”With Gerald’s situation if Dave’s not ready, it’s going to be different,” coach Jeff Fisher said Friday of his linebacking group.
Fisher called the suspension difficult for both McRath and the Titans. They have been working McRath both with the first-team defense and the backups through camp to make sure other potential starters like Colin Allred and Jamie Winborn get enough work as well before McRath rejoins the team Oct. 5.
”Based on the type of worker he is, I don’t anticipate having any problems,” Fisher said.
Then there’s Tulloch, the team’s leading tackler in 2009.
He worked out on his own in Miami, including trying to sharpen the pass coverage skills that had been seen as an area for improvement. He wanted a long-term deal going into his fifth season, but the final year of the league’s labor agreement allowed the Titans to give him a one-year tender at $2.52 million.
Tulloch has refused to dwell on the business side, determined to earn that new contract with his play this season. He arrived on time for camp and said he expects great things this season.
If the linebackers needed added incentive, Fisher wrote the defense’s stats on the board at the start of training camp.
”It was sickening to see where we finished last season. Our run defense was top 10 but our pass defense wasn’t where it needed to be,” Tulloch said. ”As linebackers and a unit, we have to work on the small things to get our defense where it needs to be. We’ve got to carry our weight, and this team could be something special.”
Notes: CB Ryan Mouton (groin) returned to practice Friday after sitting out the last four days. … WR Justin Gage (thumb) sat out again along with CB Cortland Finnegan (groin). CB Tye Hill, who left early Thursday, was back on the field and had an interception. DE Jacob Ford didn’t finish and had ice wrapped on the back of his right leg for soreness.
Orton’s deal might benefit Tebow, too — 4:33 p.m.
Kyle Orton swears he never saw the arrivals of Brady Quinn and Tim Tebow as a sign of disrespect from the Denver Broncos, only another challenge to embrace.
”I think that’s the case for 26, 27 teams in the NFL. They’re always trying to replace the quarterback,” Orton said Friday, about 15 hours after signing a one-year extension that shows how strong his hold is on the starting job.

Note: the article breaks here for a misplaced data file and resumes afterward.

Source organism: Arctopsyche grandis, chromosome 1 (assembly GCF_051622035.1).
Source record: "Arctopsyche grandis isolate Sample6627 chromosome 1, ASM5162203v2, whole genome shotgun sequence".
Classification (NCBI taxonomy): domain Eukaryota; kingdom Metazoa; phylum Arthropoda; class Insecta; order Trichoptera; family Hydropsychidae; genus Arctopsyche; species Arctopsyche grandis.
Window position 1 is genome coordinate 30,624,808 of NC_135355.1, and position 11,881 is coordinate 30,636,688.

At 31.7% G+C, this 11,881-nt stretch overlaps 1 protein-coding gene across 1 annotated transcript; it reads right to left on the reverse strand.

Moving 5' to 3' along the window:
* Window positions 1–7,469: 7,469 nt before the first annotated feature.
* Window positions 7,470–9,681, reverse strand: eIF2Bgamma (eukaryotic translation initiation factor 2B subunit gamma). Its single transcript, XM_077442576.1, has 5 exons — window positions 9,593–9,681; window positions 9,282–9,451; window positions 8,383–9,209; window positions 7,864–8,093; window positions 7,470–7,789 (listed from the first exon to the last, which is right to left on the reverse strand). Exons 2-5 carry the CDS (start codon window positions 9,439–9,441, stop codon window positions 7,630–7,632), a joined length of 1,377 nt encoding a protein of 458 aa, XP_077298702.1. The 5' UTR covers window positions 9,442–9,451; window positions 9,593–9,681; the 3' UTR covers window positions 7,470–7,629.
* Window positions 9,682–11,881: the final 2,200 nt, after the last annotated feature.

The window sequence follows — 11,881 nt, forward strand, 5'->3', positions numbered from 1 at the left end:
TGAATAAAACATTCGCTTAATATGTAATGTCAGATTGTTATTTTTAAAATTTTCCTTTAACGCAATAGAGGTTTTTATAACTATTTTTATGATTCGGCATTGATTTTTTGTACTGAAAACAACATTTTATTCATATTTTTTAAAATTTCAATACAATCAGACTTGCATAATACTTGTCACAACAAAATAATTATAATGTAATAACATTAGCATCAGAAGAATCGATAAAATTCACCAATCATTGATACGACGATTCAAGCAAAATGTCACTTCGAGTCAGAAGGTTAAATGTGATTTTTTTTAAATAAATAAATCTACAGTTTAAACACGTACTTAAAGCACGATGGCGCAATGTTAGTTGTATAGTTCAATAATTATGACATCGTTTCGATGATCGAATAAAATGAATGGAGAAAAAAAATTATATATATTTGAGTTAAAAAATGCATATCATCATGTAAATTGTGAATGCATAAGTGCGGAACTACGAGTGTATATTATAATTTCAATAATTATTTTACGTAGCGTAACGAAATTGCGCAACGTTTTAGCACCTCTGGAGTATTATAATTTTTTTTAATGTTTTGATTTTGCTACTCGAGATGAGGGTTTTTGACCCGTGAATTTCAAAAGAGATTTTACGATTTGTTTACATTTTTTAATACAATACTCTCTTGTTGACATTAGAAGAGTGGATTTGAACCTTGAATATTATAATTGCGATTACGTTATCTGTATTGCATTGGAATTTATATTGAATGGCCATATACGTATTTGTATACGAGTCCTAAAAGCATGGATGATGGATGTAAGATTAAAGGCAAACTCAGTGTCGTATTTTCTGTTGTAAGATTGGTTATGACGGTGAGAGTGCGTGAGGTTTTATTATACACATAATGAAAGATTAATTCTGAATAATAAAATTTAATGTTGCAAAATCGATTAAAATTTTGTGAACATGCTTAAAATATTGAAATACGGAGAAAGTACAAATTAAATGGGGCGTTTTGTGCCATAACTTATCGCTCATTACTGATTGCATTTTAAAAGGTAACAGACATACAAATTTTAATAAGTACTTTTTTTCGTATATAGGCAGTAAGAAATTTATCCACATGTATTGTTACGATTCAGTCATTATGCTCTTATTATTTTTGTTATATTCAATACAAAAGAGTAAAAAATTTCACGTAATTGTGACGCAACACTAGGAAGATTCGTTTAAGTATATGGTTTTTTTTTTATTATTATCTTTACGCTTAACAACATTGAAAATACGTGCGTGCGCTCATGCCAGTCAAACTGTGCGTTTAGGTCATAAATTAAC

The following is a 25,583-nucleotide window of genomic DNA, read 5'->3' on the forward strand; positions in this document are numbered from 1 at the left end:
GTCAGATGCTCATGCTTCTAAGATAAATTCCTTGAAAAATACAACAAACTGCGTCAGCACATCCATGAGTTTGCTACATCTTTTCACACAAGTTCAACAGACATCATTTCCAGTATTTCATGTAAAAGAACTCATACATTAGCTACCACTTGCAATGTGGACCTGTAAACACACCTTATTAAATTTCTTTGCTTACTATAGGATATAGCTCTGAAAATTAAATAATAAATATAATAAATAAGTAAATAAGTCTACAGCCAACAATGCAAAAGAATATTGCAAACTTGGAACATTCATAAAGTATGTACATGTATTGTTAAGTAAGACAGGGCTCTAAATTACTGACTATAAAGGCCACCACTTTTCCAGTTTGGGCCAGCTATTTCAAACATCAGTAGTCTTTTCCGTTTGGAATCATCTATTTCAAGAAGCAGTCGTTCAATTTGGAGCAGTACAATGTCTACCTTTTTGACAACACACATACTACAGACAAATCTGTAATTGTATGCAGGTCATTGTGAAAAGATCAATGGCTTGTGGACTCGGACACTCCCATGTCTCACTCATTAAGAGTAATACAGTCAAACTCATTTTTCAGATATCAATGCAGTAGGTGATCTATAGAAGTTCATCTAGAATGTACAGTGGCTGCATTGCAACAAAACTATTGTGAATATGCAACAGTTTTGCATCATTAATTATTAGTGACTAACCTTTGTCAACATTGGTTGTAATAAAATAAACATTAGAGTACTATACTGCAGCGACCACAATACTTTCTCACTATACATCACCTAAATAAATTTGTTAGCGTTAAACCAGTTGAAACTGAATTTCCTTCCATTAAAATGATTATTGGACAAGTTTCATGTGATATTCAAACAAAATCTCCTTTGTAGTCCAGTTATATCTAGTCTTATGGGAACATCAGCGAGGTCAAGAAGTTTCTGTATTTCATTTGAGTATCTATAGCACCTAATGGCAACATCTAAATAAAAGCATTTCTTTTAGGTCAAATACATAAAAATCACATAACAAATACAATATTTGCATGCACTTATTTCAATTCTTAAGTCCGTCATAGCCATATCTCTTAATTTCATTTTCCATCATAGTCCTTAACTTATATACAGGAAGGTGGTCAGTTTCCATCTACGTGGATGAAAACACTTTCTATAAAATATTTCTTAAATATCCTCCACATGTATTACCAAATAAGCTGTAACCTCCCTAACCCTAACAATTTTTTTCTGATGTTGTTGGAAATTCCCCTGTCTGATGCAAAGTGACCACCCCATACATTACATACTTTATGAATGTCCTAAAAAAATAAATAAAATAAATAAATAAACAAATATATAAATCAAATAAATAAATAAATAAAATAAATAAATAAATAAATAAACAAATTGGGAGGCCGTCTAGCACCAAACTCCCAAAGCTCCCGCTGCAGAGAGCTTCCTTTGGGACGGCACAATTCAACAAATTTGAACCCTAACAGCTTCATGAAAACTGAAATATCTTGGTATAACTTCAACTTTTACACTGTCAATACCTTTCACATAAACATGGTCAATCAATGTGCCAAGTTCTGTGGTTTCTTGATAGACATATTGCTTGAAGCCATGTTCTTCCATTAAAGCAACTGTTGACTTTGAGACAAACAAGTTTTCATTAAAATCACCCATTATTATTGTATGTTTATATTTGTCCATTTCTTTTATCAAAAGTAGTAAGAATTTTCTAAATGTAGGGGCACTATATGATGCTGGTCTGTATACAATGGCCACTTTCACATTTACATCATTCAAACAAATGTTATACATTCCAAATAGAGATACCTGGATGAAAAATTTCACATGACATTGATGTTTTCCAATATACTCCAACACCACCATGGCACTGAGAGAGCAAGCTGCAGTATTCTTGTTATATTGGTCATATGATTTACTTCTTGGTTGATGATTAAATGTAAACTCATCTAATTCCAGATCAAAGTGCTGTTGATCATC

”That’s just life in this league, life at this position. They’re going to try to bring in somebody better and younger and all that stuff,” Orton said. ”But ultimately, as long as the decision is made on the field and based on play, you really can’t have any gripes about it. Fortunately, that’s been the case and I’ve played well.”
Orton has made great strides in both his grasp and execution of coach Josh McDaniels’ intricate offense in his second season in Denver. Plus, he’s not dealing with two bum ankles as he was last season.
As a result, Orton, who threw two TD passes in his three series during the preseason opener at Cincinnati, now is signed through 2011 with more than $8 million guaranteed.
The deal not only gives Orton some of the security he’s long sought but also provides Tebow, the former Florida star, with some time to develop into a pro-set passer and offers Quinn time to learn the complex system after three up-and-down seasons in Cleveland.
McDaniels said Tebow and Quinn shouldn’t view this development as a dialing down of the pressure because he wants them to continue pushing the incumbent for his starting job.
”I hope there’s pressure on all our players to try to compete to play as soon as they can,” McDaniels said. ”I think the fact of the matter is Kyle’s the starter, has played like the starter, is playing very well and playing at a different level than Tim or Brady both play at. … So, maybe it’s a challenge for them, Brady and Tim both.”
Orton, who is 29-19 as a starter in Chicago and Denver, has shown no hint that he’s ready to relinquish his starting job, and now he’s got the contract to prove it.
”I hope my play is what tells the team that I’m the guy,” Orton said. ”I think I’ve elevated my play, I’ve elevated my leadership, I’ve elevated my understanding of the offense. So, I think we’ve got a lot of guys in the huddle that have seen that and I hope that’s what really gives them that comfort.”